Net cash flow = Total cash in – Total cash out

The total cash inflow includes rent as well as income like pet rent and laundry fees, whereas the total cash outflow includes expenses like maintenance and financing costs.

Ways To Increase Cash Flow

Positive cash flow is the goal, but you may still encounter hidden costs from time to time that may hinder it. Many of these hidden costs are beyond your control and cannot be prepared for but there are some ways to maximize cash flow in the meantime:

Ensuring you have a healthy cash flow will provide you with a safety net, should you run into trouble in the future.

Related: 11 Ways Landlords Can Increase Cash Flow With Additional Revenue Streams

Limitations Of The Net Cash Flow Formula

As useful as the net cash flow formula can be, it is not all-encompassing. Some of the drawbacks are as follows:

  • It does not tell the full story
  • It does not take non-cash expense deductions into account such as depreciation
  • It does not assess the profitability of the business
  • It’s heavily dependent on the market you are in – one size does not fit all

The 1% Rule And What This Means For Net Cash Flow

The 1% rule states the monthly rent collected on a property should be equal to or greater than 1% of the purchase price. For example, if you were to buy a property for $100,000, you should charge at least $1000 in monthly rent to cover the cost of your investment. In this sense, the 1% rule is a calculation that can help you determine whether a potential investment is going to provide you with steady cash flow.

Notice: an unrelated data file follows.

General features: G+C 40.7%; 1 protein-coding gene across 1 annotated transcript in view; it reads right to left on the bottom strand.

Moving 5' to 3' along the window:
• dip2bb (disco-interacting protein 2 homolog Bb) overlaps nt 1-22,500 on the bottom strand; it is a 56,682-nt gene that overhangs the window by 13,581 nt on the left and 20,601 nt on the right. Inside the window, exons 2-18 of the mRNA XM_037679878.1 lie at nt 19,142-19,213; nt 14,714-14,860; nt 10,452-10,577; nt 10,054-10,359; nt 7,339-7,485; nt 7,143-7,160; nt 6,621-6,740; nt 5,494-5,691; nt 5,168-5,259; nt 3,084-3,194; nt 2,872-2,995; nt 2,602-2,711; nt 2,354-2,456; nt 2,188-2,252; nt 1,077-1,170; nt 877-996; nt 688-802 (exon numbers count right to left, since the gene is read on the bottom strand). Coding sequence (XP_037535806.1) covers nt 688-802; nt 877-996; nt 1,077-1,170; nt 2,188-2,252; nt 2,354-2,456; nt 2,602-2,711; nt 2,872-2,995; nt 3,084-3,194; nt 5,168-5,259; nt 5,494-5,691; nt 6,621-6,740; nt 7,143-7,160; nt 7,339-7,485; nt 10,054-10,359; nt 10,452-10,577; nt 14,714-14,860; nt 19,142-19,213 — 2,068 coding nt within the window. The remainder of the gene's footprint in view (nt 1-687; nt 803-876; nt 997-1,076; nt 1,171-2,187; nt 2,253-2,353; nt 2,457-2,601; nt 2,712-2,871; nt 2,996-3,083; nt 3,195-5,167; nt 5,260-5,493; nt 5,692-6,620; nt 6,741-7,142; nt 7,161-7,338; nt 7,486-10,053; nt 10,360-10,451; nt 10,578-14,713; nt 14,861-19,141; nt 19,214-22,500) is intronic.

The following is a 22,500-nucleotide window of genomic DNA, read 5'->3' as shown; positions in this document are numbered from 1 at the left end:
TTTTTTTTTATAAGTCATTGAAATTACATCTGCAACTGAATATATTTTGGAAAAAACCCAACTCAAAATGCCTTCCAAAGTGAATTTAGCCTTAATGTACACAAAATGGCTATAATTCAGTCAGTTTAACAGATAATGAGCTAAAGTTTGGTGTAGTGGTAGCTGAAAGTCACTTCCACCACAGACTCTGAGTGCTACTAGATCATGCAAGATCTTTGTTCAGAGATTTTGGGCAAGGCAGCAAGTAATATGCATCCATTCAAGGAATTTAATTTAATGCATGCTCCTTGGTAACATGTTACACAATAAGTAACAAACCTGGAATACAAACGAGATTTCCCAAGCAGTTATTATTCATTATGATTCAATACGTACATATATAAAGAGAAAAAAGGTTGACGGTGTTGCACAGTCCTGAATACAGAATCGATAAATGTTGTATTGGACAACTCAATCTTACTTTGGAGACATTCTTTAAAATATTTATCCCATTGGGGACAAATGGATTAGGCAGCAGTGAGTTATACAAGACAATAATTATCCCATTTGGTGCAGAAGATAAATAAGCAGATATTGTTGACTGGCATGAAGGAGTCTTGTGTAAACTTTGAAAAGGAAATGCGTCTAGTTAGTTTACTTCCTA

When assessing a potential investment, you can also use the net cash flow formula to decide whether the investment is worth it. To calculate this, you will need to know the expected income and expenses of the property.

Other Useful Formulas For Landlords

Net cash flow is just one formula that can be used by landlords to measure the financial health of their rental portfolios. Some other useful metrics that landlords should be familiar with are:

While none of these formulas give you a full picture when used alone, they can be used in conjunction with each other to shed light on how your rental properties or potential investments are performing. As well as formulas, calculators for landlords can also be used to determine cash flow, net yield, rental yield, and more.

Final Words

The net cash flow formula is one of many calculations that landlords should be using. As well as working to give you a clearer picture of your business’s daily financial health, the formula can also help you decide whether or not it is a viable time to expand your rental property portfolio.

Purpose-built property management software like Landlord Studio, allows you to track your income and expenses throughout the year, collect rent online, digitize receipts, and categorize expenses. In short, by digitizing and storing your records in Landlord Studio, you can easily access the data you need to calculate net cash flow at any given time.